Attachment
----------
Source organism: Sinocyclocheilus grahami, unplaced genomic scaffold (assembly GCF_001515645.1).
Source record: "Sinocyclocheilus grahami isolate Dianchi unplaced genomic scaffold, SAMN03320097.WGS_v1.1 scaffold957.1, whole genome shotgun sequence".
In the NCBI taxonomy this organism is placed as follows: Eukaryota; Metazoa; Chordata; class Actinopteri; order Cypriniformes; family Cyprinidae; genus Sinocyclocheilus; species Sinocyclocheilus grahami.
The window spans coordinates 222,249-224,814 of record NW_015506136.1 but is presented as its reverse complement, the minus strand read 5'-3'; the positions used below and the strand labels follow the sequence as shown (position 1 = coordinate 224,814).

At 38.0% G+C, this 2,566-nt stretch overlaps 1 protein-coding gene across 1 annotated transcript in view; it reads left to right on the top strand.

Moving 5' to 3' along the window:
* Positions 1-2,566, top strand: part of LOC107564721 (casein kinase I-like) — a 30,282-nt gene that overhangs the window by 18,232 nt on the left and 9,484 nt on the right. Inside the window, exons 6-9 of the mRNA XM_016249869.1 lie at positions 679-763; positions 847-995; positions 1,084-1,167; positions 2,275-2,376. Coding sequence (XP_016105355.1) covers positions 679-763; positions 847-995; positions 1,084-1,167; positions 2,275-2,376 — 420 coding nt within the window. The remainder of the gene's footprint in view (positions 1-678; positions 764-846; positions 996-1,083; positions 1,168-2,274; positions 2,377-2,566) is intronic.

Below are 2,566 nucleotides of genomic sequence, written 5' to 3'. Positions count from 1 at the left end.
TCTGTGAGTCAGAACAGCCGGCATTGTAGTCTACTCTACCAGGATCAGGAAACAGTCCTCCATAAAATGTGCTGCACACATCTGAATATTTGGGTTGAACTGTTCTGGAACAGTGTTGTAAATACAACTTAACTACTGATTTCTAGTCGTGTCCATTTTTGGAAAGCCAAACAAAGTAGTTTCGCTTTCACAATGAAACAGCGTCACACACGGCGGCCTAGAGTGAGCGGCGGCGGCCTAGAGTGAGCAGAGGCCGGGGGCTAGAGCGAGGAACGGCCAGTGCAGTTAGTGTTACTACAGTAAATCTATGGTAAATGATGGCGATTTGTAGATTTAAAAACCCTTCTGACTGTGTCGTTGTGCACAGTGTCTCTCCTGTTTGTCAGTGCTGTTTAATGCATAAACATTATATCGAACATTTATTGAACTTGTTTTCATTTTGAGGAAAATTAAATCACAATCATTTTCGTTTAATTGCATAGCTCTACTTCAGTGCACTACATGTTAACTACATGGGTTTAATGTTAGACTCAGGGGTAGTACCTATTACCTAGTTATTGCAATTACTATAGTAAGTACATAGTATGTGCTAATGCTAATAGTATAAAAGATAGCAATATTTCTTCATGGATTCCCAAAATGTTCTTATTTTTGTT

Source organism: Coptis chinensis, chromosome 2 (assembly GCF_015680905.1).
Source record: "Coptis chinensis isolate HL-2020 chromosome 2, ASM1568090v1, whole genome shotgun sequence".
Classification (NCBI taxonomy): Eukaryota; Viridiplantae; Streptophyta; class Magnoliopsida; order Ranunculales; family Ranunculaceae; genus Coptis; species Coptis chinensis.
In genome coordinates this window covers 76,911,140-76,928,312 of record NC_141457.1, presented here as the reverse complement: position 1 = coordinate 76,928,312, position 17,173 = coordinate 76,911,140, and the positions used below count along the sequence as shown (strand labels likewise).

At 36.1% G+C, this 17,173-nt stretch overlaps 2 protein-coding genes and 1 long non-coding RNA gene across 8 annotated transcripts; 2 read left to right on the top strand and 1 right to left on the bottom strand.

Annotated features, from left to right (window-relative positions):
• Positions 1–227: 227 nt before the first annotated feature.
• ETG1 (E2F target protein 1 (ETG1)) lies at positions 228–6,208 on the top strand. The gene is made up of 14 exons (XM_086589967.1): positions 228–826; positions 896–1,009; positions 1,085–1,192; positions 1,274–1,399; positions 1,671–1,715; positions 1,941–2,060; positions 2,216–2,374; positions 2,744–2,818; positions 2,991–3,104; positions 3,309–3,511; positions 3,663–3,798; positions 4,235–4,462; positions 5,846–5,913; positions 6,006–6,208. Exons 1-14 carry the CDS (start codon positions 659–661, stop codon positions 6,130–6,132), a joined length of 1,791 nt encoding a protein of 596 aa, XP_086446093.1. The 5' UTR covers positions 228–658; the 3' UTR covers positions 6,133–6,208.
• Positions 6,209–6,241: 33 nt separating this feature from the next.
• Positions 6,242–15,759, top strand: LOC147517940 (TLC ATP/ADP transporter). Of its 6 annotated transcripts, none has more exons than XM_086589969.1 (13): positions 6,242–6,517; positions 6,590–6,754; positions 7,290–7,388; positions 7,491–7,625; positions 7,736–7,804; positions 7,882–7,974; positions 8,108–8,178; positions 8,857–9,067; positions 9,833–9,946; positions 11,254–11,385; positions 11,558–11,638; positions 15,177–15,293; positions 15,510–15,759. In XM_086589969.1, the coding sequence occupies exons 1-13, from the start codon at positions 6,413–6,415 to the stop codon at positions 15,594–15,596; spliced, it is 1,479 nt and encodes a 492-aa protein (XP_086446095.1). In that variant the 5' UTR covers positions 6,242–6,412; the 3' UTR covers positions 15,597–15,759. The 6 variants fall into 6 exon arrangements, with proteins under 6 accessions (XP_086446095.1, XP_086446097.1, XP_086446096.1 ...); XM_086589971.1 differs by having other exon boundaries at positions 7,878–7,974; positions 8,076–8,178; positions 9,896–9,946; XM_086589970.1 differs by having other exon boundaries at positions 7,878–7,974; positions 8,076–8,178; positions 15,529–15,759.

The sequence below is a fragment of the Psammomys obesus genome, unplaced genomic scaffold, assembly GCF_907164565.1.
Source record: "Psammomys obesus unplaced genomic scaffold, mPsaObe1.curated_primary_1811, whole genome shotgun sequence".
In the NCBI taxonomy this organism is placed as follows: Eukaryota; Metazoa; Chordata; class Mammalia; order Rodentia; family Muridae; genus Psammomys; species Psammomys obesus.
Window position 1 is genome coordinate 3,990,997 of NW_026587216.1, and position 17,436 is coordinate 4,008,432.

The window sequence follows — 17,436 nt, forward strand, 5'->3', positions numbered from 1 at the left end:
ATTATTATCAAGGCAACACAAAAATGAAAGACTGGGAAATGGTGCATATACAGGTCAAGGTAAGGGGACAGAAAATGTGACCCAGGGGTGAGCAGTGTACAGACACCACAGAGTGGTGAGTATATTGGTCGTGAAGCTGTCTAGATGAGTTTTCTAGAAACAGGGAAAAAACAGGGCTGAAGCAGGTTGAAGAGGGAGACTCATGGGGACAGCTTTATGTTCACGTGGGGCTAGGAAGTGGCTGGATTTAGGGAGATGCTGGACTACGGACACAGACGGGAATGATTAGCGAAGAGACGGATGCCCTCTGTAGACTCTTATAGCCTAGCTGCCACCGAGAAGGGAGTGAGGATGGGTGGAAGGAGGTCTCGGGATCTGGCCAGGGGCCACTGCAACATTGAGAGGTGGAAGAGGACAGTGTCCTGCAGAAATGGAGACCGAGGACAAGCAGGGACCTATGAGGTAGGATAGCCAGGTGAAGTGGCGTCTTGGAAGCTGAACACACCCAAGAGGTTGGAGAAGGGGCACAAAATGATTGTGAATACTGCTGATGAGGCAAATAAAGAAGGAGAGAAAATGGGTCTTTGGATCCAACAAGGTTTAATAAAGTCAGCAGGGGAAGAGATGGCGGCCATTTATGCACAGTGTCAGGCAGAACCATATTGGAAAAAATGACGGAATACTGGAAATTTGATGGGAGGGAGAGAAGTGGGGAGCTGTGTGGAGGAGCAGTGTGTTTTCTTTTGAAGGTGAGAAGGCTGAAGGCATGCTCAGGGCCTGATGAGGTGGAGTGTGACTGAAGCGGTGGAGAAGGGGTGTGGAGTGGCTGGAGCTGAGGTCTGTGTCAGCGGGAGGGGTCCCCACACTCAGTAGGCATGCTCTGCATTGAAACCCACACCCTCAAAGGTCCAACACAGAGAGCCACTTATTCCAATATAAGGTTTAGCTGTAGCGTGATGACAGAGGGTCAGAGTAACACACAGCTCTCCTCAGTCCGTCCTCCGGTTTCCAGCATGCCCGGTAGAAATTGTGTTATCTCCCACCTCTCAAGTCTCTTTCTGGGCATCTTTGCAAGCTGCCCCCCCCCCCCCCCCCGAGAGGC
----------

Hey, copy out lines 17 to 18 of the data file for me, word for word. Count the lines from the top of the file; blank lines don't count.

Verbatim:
• ETG1 (E2F target protein 1 (ETG1)) lies at positions 228–6,208 on the top strand. The gene is made up of 14 exons (XM_086589967.1): positions 228–826; positions 896–1,009; positions 1,085–1,192; positions 1,274–1,399; positions 1,671–1,715; positions 1,941–2,060; positions 2,216–2,374; positions 2,744–2,818; positions 2,991–3,104; positions 3,309–3,511; positions 3,663–3,798; positions 4,235–4,462; positions 5,846–5,913; positions 6,006–6,208. Exons 1-14 carry the CDS (start codon positions 659–661, stop codon positions 6,130–6,132), a joined length of 1,791 nt encoding a protein of 596 aa, XP_086446093.1. The 5' UTR covers positions 228–658; the 3' UTR covers positions 6,133–6,208.
• Positions 6,209–6,241: 33 nt separating this feature from the next.